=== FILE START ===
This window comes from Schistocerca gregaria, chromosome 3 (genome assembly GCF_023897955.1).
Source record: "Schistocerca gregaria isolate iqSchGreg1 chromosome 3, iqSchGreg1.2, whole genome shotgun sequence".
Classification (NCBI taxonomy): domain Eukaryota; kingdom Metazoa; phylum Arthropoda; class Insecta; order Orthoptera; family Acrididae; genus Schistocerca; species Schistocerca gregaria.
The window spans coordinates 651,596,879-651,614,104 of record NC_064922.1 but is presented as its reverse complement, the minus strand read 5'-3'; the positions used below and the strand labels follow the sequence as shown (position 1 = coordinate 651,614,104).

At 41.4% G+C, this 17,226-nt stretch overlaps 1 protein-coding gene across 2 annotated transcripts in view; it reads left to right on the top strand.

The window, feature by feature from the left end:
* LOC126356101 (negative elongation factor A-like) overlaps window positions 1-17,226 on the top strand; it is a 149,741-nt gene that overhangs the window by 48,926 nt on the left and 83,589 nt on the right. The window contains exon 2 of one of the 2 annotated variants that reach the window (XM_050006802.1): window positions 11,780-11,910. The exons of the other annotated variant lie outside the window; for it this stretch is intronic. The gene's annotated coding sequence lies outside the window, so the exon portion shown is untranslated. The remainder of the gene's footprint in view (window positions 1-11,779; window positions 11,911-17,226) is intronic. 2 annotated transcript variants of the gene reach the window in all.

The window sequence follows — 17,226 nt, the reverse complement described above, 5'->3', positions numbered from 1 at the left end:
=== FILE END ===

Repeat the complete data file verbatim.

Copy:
This window comes from Schistocerca gregaria, chromosome 3 (genome assembly GCF_023897955.1).
Source record: "Schistocerca gregaria isolate iqSchGreg1 chromosome 3, iqSchGreg1.2, whole genome shotgun sequence".
Classification (NCBI taxonomy): domain Eukaryota; kingdom Metazoa; phylum Arthropoda; class Insecta; order Orthoptera; family Acrididae; genus Schistocerca; species Schistocerca gregaria.
The window spans coordinates 651,596,879-651,614,104 of record NC_064922.1 but is presented as its reverse complement, the minus strand read 5'-3'; the positions used below and the strand labels follow the sequence as shown (position 1 = coordinate 651,614,104).

At 41.4% G+C, this 17,226-nt stretch overlaps 1 protein-coding gene across 2 annotated transcripts in view; it reads left to right on the top strand.

The window, feature by feature from the left end:
* LOC126356101 (negative elongation factor A-like) overlaps window positions 1-17,226 on the top strand; it is a 149,741-nt gene that overhangs the window by 48,926 nt on the left and 83,589 nt on the right. The window contains exon 2 of one of the 2 annotated variants that reach the window (XM_050006802.1): window positions 11,780-11,910. The exons of the other annotated variant lie outside the window; for it this stretch is intronic. The gene's annotated coding sequence lies outside the window, so the exon portion shown is untranslated. The remainder of the gene's footprint in view (window positions 1-11,779; window positions 11,911-17,226) is intronic. 2 annotated transcript variants of the gene reach the window in all.

The window sequence follows — 17,226 nt, the reverse complement described above, 5'->3', positions numbered from 1 at the left end: